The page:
Home Sweet: Income Producer?

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In this era of declining returns on investments, the most valuable asset in many of my clients' portfolios is the family residence. Unfortunately, unless you are willing to bake scones for the bed and breakfast crowd every weekend, or convert the kid's room to a rental, the family residence is usually not income producing. One option is to pull equity out of the home and reinvest in the stock market or certificates of deposit. Of course, that takes us right back to the original problem of dismal declining returns on investments.

Another option is to pull the equity out and invest in rental property. The problem with that is rents, at least in Southern California, have remained rather stagnant. Additionally, you either have to be very handy about minor repairs and very adept at screening renters and collecting rents, or you need to hire a property manager, at an average fee of 10%.

Another option some people are discussing now is essentially a charitable reverse mortgage. More and more qualified charities will work with you on this. It works like this: The homeowner donates a personal residence, which may be the primary residence, vacation home, second home, or farm, to charity. If a farm, the homeowner need not reside on the property. The homeowner retains a life estate in the residence. After deeding the home to charity, the donor continues to retain the full use, possession and enjoyment of the residence or farm. The donor continues to maintain and insure the home and pay the real property taxes. So far, pretty standard stuff. But, wait, there's more.

In addition to the use of the residence, the charity pays an annuity to the donor, for life. The annuity amount is based on the value of the remainder interest of the residence donated to the charity. In order to determine the correct amount of the annuity, a certified appraisal of the residence is obtained. The appraised value is then divided using Internal Revenue Service life expectancy tables and the Applicable Federal Rate. The first part represents the donor's right to remain in the residence for life. The second part (the "remainder interest") represents the charity's interest in the residence once the donor has passed away. The amount of the annuity which can be paid to the donor is calculated by multiplying the remainder interest by the appropriate annuity rate. The appropriate annuity rate is based on the age of the donor when the gift is made.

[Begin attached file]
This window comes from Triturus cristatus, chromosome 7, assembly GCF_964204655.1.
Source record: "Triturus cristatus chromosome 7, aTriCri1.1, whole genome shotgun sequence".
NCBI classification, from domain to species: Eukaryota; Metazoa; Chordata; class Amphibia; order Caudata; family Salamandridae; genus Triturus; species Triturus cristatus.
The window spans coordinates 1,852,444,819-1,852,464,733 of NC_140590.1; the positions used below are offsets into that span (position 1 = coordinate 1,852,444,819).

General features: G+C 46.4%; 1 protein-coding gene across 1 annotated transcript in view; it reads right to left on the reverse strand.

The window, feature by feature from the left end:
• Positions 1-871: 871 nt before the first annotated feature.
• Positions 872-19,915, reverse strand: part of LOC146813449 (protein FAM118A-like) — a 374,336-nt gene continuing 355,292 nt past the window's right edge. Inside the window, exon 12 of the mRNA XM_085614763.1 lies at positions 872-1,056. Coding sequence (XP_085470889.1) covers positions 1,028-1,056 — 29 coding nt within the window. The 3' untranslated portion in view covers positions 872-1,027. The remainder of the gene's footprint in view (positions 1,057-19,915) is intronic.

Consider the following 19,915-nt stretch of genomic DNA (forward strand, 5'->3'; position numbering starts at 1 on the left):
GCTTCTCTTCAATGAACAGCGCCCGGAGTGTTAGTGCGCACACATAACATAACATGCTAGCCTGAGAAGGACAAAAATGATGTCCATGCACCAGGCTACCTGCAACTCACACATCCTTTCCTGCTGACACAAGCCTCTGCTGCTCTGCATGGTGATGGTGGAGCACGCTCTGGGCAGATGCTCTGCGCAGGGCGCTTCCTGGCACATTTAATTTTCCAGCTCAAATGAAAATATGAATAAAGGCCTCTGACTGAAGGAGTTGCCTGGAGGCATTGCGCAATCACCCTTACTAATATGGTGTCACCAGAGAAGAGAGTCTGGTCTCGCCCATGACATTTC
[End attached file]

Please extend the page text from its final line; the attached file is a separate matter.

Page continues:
Of course, there is some income tax payable on the annuity payments received by the donor. However, a portion of that is even tax-free as a return of principal.

If, as is most likely, the residence has appreciated, a pro rata portion of the annuity is subject to capital gains tax but even that may be treated as tax-free, depending on the circumstances because the capital gains tax exclusion of $250,000 for an individual or $500,000 for a married couple is still available.

At your death, the residence passes to the charity. If you have beneficiaries who would feel slighted by this arrangement, life insurance can often be purchased to supplement the lost inheritance.

Finally, it is famous last words to say this is the perfect plan for you because you "will never leave this house." Things change. I can't tell you how many people have told me that and then their circumstances or their preferences changed and they did indeed leave the house they said they'd never leave. That's okay. Even though the arrangement is "irrevocable," you will still have some flexibility. If you need or want to leave your home because you want to move closer to other family members, or you want to move into a residential facility where you will receive more personal care, or for any other reason you need or want to move, you may lease your home to a third party or your lifetime interest may be sold or donated. This strategy is not for everyone, but for lots of people, it is worth considering.

The information you obtain at this site is not, nor is it intended to be, legal advice. You should consult an attorney for individual advice regarding your own situation.